In order to make their town more business-friendly, members of the Cicero Town Board are looking to revise the town code pertaining to signs.
“Business owners were complaining that our zoning people were being overzealous in enforcement of our sign ordinances,” said board member Mark Venesky. “We were told that signs were being confiscated without sufficient warning [among other complaints]. We agreed to stop enforcement until this new board could review their concerns.”
According to board member Michael Becallo, the code underwent changes recently that made it “not business-friendly.”
“The code had a number of new very restrictive provisions added in July 2013,” Becallo said. “The town began enforcing these laws early this year. Businesses complained of signs being physically taken from the owner’s properties. Several of these businesses showed up to a recent town board meeting to complain about these issues.”
“Based on our economic growth with new businesses the last two and a half years, businesses want to be in Cicero,” Supervisor Jessica Zambrano said. “But the codes office in particular gets a fair number of complaints about signs.”
As such, Venesky and Becallo are collecting suggestions from Cicero businesses to determine the best possible solution. They’ll host a work group at 6 p.m. Wednesday, July 9, at Town Hall. The town board has already met with the chairs of the Zoning Board of Appeals and the Planning Board, which Zambrano said gave them perspective on the issue.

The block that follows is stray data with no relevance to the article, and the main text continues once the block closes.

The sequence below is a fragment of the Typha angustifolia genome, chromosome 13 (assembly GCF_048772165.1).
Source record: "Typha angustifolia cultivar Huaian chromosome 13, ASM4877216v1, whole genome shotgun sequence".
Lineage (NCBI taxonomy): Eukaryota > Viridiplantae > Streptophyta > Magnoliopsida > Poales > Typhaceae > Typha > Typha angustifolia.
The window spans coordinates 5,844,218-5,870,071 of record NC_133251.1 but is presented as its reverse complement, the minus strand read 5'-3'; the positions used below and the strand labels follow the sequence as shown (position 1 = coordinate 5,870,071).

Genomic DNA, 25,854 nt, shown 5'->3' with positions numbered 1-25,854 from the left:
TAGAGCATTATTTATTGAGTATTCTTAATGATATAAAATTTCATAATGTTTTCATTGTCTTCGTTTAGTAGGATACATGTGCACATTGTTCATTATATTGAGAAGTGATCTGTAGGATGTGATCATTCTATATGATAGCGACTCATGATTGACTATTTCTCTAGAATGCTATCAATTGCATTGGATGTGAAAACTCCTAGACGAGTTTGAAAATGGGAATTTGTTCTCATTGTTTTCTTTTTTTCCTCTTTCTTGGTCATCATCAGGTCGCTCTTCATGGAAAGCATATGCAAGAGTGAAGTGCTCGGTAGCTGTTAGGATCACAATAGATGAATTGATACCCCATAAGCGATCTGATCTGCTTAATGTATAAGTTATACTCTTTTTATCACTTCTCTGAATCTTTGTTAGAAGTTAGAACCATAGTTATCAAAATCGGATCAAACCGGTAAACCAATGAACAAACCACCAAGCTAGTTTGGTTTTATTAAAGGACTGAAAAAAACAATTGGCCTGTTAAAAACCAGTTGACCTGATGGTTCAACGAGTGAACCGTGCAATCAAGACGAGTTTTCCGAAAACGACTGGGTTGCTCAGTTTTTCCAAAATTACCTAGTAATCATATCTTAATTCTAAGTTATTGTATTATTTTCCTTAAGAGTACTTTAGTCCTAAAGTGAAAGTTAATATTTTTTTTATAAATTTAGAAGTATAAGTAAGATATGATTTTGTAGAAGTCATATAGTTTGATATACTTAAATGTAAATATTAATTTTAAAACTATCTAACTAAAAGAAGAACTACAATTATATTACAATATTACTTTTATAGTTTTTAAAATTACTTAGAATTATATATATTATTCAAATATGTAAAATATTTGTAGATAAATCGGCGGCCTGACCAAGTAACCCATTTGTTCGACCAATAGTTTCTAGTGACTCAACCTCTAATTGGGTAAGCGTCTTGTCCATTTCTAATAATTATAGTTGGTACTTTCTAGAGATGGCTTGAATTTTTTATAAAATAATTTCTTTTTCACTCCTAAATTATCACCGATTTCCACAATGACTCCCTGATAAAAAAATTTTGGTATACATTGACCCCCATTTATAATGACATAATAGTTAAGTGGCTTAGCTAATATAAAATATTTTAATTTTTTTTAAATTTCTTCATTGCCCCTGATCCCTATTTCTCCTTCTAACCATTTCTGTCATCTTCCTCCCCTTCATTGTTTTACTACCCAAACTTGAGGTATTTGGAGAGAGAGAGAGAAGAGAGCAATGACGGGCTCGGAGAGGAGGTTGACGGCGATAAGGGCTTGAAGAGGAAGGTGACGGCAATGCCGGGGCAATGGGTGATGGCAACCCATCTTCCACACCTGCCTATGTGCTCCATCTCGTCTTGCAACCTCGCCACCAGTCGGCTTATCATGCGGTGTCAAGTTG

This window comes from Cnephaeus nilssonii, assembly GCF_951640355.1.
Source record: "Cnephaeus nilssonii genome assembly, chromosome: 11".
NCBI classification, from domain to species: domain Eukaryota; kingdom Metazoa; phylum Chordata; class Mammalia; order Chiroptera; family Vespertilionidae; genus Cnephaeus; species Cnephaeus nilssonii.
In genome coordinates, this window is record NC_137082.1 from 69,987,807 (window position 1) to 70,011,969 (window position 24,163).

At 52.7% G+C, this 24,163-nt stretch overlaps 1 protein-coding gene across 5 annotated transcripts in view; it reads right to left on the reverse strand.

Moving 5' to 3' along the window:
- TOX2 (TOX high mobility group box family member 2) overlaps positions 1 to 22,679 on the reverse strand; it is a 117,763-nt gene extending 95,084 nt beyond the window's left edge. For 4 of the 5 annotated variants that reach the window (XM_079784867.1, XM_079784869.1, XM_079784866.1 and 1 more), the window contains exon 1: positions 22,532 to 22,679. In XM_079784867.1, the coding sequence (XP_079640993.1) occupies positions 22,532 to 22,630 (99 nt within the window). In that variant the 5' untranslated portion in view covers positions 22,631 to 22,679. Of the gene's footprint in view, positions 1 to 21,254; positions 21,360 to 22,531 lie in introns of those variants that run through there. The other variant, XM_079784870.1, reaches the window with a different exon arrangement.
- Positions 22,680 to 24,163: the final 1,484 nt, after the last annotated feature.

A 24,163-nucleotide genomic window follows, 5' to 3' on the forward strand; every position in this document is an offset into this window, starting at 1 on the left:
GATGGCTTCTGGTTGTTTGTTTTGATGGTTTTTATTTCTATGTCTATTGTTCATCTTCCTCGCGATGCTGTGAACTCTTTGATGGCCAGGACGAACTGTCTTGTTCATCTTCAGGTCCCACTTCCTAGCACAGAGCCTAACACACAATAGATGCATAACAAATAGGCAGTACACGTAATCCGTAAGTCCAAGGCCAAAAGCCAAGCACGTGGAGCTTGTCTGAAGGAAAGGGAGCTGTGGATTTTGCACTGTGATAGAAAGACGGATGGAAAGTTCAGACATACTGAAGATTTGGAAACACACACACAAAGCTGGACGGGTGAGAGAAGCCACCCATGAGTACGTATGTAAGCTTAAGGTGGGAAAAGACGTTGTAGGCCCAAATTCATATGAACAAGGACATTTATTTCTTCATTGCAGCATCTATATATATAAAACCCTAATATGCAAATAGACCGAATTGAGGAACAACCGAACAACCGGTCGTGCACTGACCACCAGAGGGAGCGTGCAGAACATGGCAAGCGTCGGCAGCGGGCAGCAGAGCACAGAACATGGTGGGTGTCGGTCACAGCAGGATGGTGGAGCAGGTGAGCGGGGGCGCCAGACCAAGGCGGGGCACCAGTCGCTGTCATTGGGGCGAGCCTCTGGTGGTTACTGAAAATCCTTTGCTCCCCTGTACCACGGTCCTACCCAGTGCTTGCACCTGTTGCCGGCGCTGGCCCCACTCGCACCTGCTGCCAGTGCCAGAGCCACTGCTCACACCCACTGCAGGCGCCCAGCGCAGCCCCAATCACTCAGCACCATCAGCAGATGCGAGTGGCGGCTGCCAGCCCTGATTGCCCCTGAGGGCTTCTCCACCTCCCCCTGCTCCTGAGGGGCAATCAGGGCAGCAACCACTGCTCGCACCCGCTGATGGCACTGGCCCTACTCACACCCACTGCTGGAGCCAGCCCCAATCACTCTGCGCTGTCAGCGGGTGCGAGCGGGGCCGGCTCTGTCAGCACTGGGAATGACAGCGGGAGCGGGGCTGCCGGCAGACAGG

“The next step is this work group Mark and Mike are putting together for feedback from residents and business owners,” she said. “We should also look to see what other towns are doing to compare codes.”
Once the board comes up with a workable solution, town attorney Robert Germain will write the new law; after a public hearing, the board will send it on to Albany for approval.
Ultimately, the board hopes to create a more business-friendly atmosphere.
“I want to permit businesses to use signs to advertise, with common sense regulations as to size, location, etc.,” Becallo said.
Both he and Venesky said their efforts show the board is interested in keeping businesses in Cicero.
“We are a business-friendly town,” Venesky said. “I hope that the board’s prompt response to their concerns is seen as a sign of sincerity on our part to support our businesses and our community.”
“People should know that their opinion and input does matter,” Becallo added, “and that they can effect positive change by becoming involved and to directly contact town councilors to let us know their concerns.”
To share your input, contact Becallo at 701-1893 or email@example.com or Venesky at 396-0653 or firstname.lastname@example.org.
Sarah Hall is the editor of the Eagle Star-Review and the Baldwinsville Messenger. The 2012 winner of the Syracuse Press Club’s Selwyn Kershaw Professional Standards Award, she has been with Eagle Newspapers since 2006. She is a Liverpool native.